OH dear, Harry. It might be increasingly cold, lonely and alienating sitting up there, aloft your moral high horse. As you trot through fields of gold and enlightenment leading you to the promised land of endorsements and brand representation, pausing occasionally to look down on us mere mortals and share with us crumbs of your privileged wisdom. 4But your latest words of advice have fallen well short of someone who hoped to be a man of the people, writes UlrikaCredit: Getty But you must still feel cock-a-hoop. What a grand life you must have. But your latest words of advice have fallen well short of someone who hoped to be a man of the people. Advising people stuck in jobs that don’t bring them joy to quit is not just careless and foolhardy but yet another sign of how utterly disconnected you are from reality. My disappointment is palpable. Of all the royals, you always showed glimmers of humility and vulnerability. And your acceptance of a fluctuating mental health endeared you to me. However, hearing from an Eton-educated, elitist and...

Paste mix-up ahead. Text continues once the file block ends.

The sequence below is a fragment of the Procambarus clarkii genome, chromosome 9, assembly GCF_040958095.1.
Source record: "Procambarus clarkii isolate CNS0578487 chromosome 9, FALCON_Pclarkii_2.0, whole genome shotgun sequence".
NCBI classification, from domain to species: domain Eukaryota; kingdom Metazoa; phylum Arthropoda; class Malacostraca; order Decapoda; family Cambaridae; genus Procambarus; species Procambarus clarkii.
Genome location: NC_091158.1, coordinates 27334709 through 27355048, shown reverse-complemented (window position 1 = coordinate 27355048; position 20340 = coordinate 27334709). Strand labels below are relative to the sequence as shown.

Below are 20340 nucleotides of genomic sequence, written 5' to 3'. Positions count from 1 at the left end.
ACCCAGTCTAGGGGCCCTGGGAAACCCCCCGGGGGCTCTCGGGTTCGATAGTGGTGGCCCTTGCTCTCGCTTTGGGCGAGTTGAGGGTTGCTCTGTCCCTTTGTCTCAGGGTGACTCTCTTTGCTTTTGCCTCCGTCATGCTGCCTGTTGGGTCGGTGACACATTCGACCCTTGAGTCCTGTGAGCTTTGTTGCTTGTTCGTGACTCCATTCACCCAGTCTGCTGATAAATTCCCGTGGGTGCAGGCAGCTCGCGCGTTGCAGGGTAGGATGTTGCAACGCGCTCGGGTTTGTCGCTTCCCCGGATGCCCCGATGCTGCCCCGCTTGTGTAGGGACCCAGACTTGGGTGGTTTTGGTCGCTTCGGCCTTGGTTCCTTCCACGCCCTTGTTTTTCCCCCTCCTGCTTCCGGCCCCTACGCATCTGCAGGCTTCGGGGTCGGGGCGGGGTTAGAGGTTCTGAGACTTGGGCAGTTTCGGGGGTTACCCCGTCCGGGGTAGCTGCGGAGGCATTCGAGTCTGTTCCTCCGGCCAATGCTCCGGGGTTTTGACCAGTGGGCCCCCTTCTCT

Astronomers have discovered unusual radio waves coming from the direction of the Milky Way's centre – but they don't know what's causing them.  The group of signals, collectively called ASKAP J173608.2-321635 after their coordinates, suggest a new class of stellar object, according to the experts.  They were discovered using the ASKAP radio telescope in the Western Australia desert, about 500 miles (800km) north of Perth. What's weird is the signal flickers on and off at irregular intervals for weeks at a time, before suddenly 'switching off' and going dark – something that does not align with any known space objects, the experts reveal.  THE MILKY WAY Our Solar System is in the Milky Way galaxy. But our Sun is just one of about 200 billion stars in the Milky Way. And astronomers have discovered more than 3,200 other stars with planets orbiting them in the Milky Way. The Milky Way is also just one of billions of galaxies in the universe. ASKAP J173608.2-321635 has now been picked up 17 times in under two years, they say.  'We have been surveying the sky with ASKAP...